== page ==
"provide a revelation, by making visible and explicit mental processes that have always been part of the total experience of reading. For the text as the reader imagined it-as opposed to the physical text objectified in the book-never had to be linear, bounded or fixed. A reader could jump to the last page to see how the story ended; could think of relevant passages in other works; could re-order texts by cutting and pasting. Still, the stubborn materiality of the text constrained such operations: they required some physical task such as flipping pages, pulling another book from the shelf, or dismembering the original text beyond repair" (Landow and Delany 1991, 4; see also Nelson 1993, 1/18).

In summary then, hypermedia documents are the better books. This is one of the reasons why I wanted to submit my thesis in HTML and applied to the University of Wales for permission to do so.


The concept of 'intertextuality' was first developed by Julia Kristeva, referring to the numerous implicit references in each text to other texts. No text is written completely isolated from other texts and can stand entirely for itself. Hypermedia technology can express such intertextuality by linking selected parts of a text (or indeed image) with other texts (or images) (Bolter 1991, 163f; Landow and Delany 1991, 9-13, 17f; Landow 1992: 10, 53; Nelson 1993, chapter 2.2; Edwards 1994, 242f).

I have the vision that perhaps, at some stage in the future, all relevant academic texts in a given field will be available in hypermedia versions, with a large number of links connecting them with each other, thus establishing a huge network of academic reasoning and writing, a gigantic multiple-authored intertext of academic research (cf. Project Xanadu as discussed in Nelson 1993).

Open-endedness: the living text

In principle, a hypermedia document is never finished or final, never dead. Not only can it be read and experienced in ever new orders as well as be constantly re-written and up-dated by the writer, but it also offers various forms of direct involvement of the reader. In some Hypermedia formats, the reader can actually directly add to, or change (parts of) the given document on his or her screen (Nelson 1993, 2/32-39; Landow 1994, 14, 16, 35f; Edwards 1994, 231f; Bermudez and Palumbo 1994). On the World Wide Web, every reader can download the whole document and then create a completely new version by independently editing it on his or her own computer, a similar process to re-writing and deleting or adding to a published book.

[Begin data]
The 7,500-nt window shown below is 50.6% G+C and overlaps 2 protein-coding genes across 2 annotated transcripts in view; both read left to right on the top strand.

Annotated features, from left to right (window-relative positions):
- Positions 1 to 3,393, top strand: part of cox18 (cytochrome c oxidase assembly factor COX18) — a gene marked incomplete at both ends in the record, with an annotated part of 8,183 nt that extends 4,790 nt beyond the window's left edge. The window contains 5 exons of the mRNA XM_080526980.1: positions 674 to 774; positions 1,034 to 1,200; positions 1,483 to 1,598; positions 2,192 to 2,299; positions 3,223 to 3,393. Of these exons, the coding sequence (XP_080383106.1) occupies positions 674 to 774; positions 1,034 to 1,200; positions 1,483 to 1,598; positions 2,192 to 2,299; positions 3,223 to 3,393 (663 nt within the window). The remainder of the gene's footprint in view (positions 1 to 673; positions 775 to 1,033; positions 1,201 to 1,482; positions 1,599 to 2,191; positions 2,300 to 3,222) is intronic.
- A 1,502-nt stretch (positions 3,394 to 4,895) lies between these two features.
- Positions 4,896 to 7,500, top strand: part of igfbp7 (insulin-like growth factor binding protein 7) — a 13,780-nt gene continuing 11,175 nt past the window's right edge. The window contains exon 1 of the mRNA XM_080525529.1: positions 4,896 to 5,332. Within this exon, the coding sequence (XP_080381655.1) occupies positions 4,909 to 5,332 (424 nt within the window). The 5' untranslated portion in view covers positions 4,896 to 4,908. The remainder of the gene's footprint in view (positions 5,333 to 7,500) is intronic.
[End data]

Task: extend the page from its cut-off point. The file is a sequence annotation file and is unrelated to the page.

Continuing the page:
More importantly, the reader can also send feed back, such as criticism, questions, and suggestions, by electronic mail directly to the author, who may then make this feed back available to other readers by connecting it with a relevant page of the 'original' document. This offers possibilities of a democratization of academia, because every reader can easily and with the same status contribute to a discussion that happens either within or in direct connection with the hypermedia document from which it originated (see Ess 1994). Given this potential, a reviewer (or indeed examiner) of my thesis may well fulfill his or her role best by becoming engaged in 'participatory criticism', i.e. writing comments which are designed to become part of the document itself (Landow 1994, 36). Reviews, other relevant discussions, and direct comments in other publications on the World Wide Web, at any point in the future, can also be made accessible from the original document (Landow and Delany 1991, 13). In some cases, justified criticism may even lead to changes of mistaken parts of the original document. The author retains ultimate control, being free to transform his or her document constantly. But input from readers is welcome and can easily be integrated into the document, thus reducing the status division between author and reader (cf. Bolter 1991, 153-56; Landow and Delany 1991, 29-31).

Such practices will transform academic discourse, as we know it, in general, and it will therefore also affect future archaeology. Before that happens however, a number of problems have to be tackled and resolved.

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Last updated: Mon March 8 1999